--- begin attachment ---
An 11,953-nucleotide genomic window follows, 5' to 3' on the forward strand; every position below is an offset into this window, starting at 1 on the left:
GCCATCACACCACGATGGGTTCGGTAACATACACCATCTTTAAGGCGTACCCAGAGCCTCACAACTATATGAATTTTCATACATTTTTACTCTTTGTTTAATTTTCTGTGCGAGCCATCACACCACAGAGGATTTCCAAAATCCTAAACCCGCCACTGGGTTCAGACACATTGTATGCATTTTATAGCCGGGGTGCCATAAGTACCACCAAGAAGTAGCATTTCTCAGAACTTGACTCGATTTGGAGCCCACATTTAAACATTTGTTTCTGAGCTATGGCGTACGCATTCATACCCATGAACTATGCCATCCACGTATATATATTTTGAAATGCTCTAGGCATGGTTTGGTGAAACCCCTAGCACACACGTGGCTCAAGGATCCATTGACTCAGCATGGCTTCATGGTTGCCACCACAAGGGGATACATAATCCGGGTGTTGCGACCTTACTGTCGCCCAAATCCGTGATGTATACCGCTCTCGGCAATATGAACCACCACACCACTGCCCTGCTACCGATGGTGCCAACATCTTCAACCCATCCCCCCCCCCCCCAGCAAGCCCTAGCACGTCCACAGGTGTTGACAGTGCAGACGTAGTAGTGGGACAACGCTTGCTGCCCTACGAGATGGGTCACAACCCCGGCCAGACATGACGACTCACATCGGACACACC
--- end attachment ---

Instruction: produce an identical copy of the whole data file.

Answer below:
An 11,953-nucleotide genomic window follows, 5' to 3' on the forward strand; every position below is an offset into this window, starting at 1 on the left:
GCCATCACACCACGATGGGTTCGGTAACATACACCATCTTTAAGGCGTACCCAGAGCCTCACAACTATATGAATTTTCATACATTTTTACTCTTTGTTTAATTTTCTGTGCGAGCCATCACACCACAGAGGATTTCCAAAATCCTAAACCCGCCACTGGGTTCAGACACATTGTATGCATTTTATAGCCGGGGTGCCATAAGTACCACCAAGAAGTAGCATTTCTCAGAACTTGACTCGATTTGGAGCCCACATTTAAACATTTGTTTCTGAGCTATGGCGTACGCATTCATACCCATGAACTATGCCATCCACGTATATATATTTTGAAATGCTCTAGGCATGGTTTGGTGAAACCCCTAGCACACACGTGGCTCAAGGATCCATTGACTCAGCATGGCTTCATGGTTGCCACCACAAGGGGATACATAATCCGGGTGTTGCGACCTTACTGTCGCCCAAATCCGTGATGTATACCGCTCTCGGCAATATGAACCACCACACCACTGCCCTGCTACCGATGGTGCCAACATCTTCAACCCATCCCCCCCCCCCCCAGCAAGCCCTAGCACGTCCACAGGTGTTGACAGTGCAGACGTAGTAGTGGGACAACGCTTGCTGCCCTACGAGATGGGTCACAACCCCGGCCAGACATGACGACTCACATCGGACACACC